Improvement in fire-escape ladders
US 143182 A
Description (OCR text may contain errors)
N0, 143,182, PatentedSeptemberZS,1873.
si i im M NEN ESS TMll/ly U NTTED STATES PATENT OIEEICE.
JAMES S. PIERSON, OF BROOKLYN, NEW YORK.
IMPROVEMENT IN FIRE-ESCAPE LADDERS.
Specification forming part of Leiters Patent No. 143,182, dated September 23,1873; application filed February 5, 1873.
To all whom it may concern:
Beit known that I, Jmmas S. PIEEsoN, of the city of Brooklyn, county of Kings and State of New York, have invented an Improved Fire-Escape and Ladder, of which the following is a specification:
Figure lis a side elevation, partly in section, of my improved ire-escape and ladder. Figs. 2 and 3 are detail longitudinal sections of the extension-tube.
Similar letters of reference indicate corresponding parts of the iigures.
This invention relates to a new apparatus for permitting the ready ascent of liremen to the upper parts of burning houses, and the escape therefrom of the occupants and the removal of their goods. And the invention consists, principally, in the use of a pivoted telescopic extension-tube, which is connected, by its hollowT pivot or trunnion, with a chamber containing compressed air, in such manner that when the compressed air is let into the tube it will, by its expansive force, cause the tube to be extended to the desired degree. The invention also consists in fitting around the several sections of the telescopic tube rings that are connected with each other by chains, so that such ring and chains will constitute a ladder on which the firemen can ascend and the parties from the house escape; and by meansof which, also, each upper section of the tube will, after it has been extended to its fullest limit, draw the next lower section upward during the expanding influence of the air.
In the accompanying drawing, the letter A represents a carriage or wheeled vehicle of suitable construction, supporting at or near one end a tank, B, which is charged with compressed air or equivalent compressed or expansive fluid. The pipe C leading into the tank B serves to receive and to discharge such compressed air, being provided with a three-way cock, D, which separates or connects it with a supply-pipe, E, or with a discharge-pipe, F, as may be desired. In standards G, which project from the frame of the wagon A, is pivoted a tube, H, by means of two projecting trunnions, a b. The trunnion a is hollow, and connects intimately with the pipe F, so that when the circula-tion between C and F is established, the compressed air from the tank B will enter the tube H at the lower end of the same, there being a tubular connection, d, provided between the khollow trunnion a and the lower end of said tube H.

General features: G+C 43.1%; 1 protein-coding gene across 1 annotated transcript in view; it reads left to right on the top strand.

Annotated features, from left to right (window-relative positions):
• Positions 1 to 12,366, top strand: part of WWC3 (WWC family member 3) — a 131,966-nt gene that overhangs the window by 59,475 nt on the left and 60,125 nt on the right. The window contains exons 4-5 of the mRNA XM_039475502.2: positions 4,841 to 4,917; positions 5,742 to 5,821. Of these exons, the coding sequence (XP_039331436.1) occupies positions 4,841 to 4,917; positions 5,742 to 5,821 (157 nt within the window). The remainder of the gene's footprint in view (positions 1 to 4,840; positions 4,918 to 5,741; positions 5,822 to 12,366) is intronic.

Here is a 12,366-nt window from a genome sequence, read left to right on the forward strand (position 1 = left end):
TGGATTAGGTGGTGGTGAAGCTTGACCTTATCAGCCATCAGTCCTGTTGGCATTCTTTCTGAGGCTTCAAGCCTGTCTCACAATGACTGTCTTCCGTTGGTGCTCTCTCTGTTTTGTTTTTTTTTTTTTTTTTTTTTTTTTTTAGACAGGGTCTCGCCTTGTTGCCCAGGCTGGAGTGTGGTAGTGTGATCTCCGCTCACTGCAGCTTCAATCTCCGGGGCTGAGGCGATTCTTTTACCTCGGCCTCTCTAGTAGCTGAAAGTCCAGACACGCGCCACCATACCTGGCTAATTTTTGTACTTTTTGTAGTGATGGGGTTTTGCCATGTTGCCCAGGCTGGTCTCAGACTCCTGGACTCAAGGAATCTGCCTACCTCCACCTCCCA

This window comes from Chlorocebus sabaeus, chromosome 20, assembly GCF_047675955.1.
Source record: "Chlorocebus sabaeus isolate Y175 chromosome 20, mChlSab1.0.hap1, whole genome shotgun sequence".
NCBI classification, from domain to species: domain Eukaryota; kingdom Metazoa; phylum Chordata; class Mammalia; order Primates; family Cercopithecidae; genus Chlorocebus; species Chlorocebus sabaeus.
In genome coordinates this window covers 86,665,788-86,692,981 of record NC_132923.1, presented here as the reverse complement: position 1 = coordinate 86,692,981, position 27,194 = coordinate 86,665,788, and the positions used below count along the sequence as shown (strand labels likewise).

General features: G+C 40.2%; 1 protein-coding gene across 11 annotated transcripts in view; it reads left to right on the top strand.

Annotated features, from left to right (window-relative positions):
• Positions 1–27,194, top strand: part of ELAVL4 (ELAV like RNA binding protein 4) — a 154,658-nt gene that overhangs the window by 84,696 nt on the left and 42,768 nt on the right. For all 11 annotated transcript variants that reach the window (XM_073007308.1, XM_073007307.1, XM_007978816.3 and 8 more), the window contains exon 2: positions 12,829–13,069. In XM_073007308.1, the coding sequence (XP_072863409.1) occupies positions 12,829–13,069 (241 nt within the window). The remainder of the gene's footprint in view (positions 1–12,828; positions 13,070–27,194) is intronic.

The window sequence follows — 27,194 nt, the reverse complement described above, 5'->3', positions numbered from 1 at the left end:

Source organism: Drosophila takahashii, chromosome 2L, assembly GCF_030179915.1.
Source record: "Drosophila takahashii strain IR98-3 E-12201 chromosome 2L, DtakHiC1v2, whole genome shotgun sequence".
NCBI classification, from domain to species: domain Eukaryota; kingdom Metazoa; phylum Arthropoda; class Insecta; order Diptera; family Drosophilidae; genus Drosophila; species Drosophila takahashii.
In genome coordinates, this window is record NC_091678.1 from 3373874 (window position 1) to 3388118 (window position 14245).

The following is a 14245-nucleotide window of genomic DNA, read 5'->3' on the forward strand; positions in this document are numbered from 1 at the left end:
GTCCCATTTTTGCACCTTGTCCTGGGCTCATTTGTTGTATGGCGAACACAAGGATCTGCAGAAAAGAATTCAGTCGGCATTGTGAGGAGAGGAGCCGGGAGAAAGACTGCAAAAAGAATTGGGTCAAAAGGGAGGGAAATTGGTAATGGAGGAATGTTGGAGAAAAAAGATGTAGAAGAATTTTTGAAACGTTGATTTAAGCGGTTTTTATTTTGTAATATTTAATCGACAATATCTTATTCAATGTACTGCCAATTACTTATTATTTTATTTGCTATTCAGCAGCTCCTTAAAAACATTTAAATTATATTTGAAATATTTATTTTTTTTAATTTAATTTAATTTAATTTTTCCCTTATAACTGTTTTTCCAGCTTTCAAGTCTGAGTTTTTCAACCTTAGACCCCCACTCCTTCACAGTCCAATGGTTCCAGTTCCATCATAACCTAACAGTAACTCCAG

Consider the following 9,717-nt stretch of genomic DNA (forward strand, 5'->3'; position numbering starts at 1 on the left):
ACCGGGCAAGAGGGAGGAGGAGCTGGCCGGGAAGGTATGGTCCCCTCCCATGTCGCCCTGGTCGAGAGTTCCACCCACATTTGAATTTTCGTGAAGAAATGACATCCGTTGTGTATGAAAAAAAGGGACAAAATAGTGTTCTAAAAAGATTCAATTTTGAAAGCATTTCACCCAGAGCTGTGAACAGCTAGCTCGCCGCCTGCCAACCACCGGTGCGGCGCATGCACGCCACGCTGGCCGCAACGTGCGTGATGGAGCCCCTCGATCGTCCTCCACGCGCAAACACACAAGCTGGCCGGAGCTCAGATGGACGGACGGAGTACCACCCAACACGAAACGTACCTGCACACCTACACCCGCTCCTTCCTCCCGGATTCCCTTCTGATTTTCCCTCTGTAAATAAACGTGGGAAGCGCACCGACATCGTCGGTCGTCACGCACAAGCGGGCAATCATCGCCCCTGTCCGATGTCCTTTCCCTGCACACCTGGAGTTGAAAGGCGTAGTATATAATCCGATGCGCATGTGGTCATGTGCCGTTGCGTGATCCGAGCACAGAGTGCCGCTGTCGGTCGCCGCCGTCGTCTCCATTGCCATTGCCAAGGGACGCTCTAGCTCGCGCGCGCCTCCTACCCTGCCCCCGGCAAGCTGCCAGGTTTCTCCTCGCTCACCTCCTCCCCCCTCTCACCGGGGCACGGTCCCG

A toothed segment, e, is rigidly connected with the tube H and meshes into a pinion, f, which, when turned by suitable mechanism, causes the tube H to be turned on its trunnions, and to be inclined in suitable direction or held vertical, or, if necessary, placed horizontally upon the top of the tank, as shown by dotted lines in Fig. 1. Into the tube H is tted from above a tube, I, slightly smaller in diameter than H, and into the upper part of the tube I a still smaller tube, J, all being so arranged that they form one extension-tube. This tube H I J can be telescoped or contracted and extended in suitable manner. It is evident that any number of sections desired may be used in this telescopic tube. By means of packing interposed between the contiguous outer and inner peripheries of the sections of tubing, the same are itted airtight, so that the compressed air entering them cannot escape `at the joints. When the compressed air is let into tube H from the tank B, it acts on the closed lower end of the uppermost section and pushes the same upward, and causes it, when it has been extended in its containing section I to the farthest extent, to draw, by an outer chain, L, said containing section I up with it, and this again causes, when fully extended, the next lower section to be drawn up, if more than two movable sections are applied. The chain L is as long as the tube H I J, when fully ex- M i tended, and is, by preference, made in two lengths and placed against opposite sides of said tubing. The chain is fastened, at the upper end of each section of tubing, to a ring, g, which is rigidly attached to the upper end of such section, and causes, thus, when one section has been extended and the chain pertaining to it stretched, the next section to be drawn up after it. Between the upper end o each section and its lower end there are rings h h connected with the chain, which rings h h loosely embrace such tubing and cause the chain to be kept slack when the tubing is contracted. These rin gs, together with the chain itself, constitute a ladder on Which persons can ascend and descend on the tubing to and from the uppermost end of the same. M is a basket or boX of suitable construction, pivoted to ears z' that project from the upper end oi' the uppermost section of the tube. Being pivoted, this basket or box always hangs in a perpendicular position, even if the tubing is inclined, and serves,therefore, as a safe means for receiving the matter to be saved from burning buildings and persons to be rescued. During transportation and when not to be used, the tube is entirely contractedin manner indicated by dotted lines in Fig. 1, and
laid horizontally over the tank, so thatthe apparatus will then occupy but little room.
I claim as my invention and desire to secure by Letters Patent- 1. The chain L connected, With the iiXed links g, to the upper ends of the sections of the telescopic tubing, and with loose rings h that embrace said sections, as specified.
2. The hollow trunnion a applied to the telescopic tubing as a means oi' connecting the same With the air-tank, as set forth.
Witnesses: JAMES S. PIERSON.
A. V. BRIEsEN, MICHAEL RYAN.